October 16th, 1968 is the day that Tommie Smith and John Carlos raised their fists in Mexico City for racial justice, human rights, and the end to poverty. On this 50th anniversary of their action, come hear from SJSU faculty, staff, and alumnae about Tommie and John’s historic action, as well as the long history of social justice at San Jose State University, which includes the creation of Chicano Commencement, the establishment (and re-establishment) of EOP, and the successful campaign to raise the minimum wage in San Jose.
- Rigo 23, California artist that designed and built the Tommie Smith and John Carlos Statues
- Dr. Julia Curry, SJSU, Department of Mexican American Studies
- Marina Corrales, SJSU class of 2010 (Master’s Degree, Applied Anthropology), and who worked to re-establish the EOP; currently SJSU EOP Academic Advisor
- Diana Pondivilla Victa, SJSU ’10, former student leader of Students for EOP; currently Department Manager, SJSU Cesar Chavez Community Action Center
- Leila McCabe, SJSU ’12, one of the founders of the SJ minimum wage campaign
- Elisha St. Laurent, SJSU ’12, and former student leader that helped win the SJ minimum wage campaign
The event is sponsored by the Cesar Chavez Community Action Center, College of Social Science, Human Rights Collaborative, Institute for Study of Sport, Society and Social Change. Please contact Dr. Scott Myers-Lipton at firstname.lastname@example.org if you have any questions. Also, click here to see the booklet “Social Action: It is in Our DNA” about SJSU and its social action legacy: www.sjsu.edu/socialsciences/about/action/index.html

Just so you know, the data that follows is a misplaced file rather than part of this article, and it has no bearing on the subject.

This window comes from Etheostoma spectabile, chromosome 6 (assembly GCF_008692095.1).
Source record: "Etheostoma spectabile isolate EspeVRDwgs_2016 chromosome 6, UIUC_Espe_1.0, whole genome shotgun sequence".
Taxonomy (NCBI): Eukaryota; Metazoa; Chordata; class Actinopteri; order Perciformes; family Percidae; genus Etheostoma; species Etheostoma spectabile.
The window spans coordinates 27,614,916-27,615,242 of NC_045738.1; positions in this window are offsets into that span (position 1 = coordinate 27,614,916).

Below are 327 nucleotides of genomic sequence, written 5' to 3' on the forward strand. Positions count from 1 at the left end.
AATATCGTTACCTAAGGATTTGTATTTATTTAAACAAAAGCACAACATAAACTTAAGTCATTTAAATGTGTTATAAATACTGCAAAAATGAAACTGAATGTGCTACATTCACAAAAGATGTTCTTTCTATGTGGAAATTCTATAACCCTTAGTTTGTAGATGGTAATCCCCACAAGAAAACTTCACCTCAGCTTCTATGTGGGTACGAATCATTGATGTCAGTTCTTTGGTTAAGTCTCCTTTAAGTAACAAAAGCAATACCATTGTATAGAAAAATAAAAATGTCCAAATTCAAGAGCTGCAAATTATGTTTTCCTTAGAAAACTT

Assistant Professor Yvonne Kwan was featured in the September 2018 SJSU Academic Spotlight newsletter. Professor Kwan discussed her forthcoming book, Afterlives of Diaspora: Cambodian American Trauma and Memory. Professor Kwan is a second-year Assistant Professor of Asian American Studies in the Department of Sociology and Interdisciplinary Social Sciences.
Although a vast unbroken urban cityscape now sprawls across the South Bay, there was once a time when its towns and institutions celebrated the boundaries of their separate existence. In the June 2018 Sourisseau Academy photo album retired Anthropology Professor Tom Layton explores the gates, arches and banners that reassured our citizenry that there was actually “a there, there!”
In the June 2018 Sourisseau Academy news video San José historian Heather David (leader of the San José Signs Project) celebrates the art of signage, when glowing neon and flashing chaser lights promised an exciting shopping experience.
In the last few years San Jose residents were ripping out their lawns to prepare for drought. But over the past two centuries, we have suffered much more from floods. In the April 2018 Sourisseau Academy photo album Sourisseau Archives Assistant Michael Pearce explore Santa Clara Valley’s floods and the reservoirs built to prevent them.
In the April 2018 Sourisseau Academy news video Sourisseau Board Member and Anthropology Professor Charlotte Sunseri explores the history of New Almaden, a tightly operated company town which reportedly produced more wealth than any of the California’s gold mines.
Roberto González, chair of the Anthropology Department, was recently featured on Univisión KDTV-14, one of the Bay Area’s most popular local TV news programs. Professor González’s research on Facebook and Cambridge Analytica was recently featured in the online journal CounterPunch. Thank you for engaging the public on this very important topic, Professor González!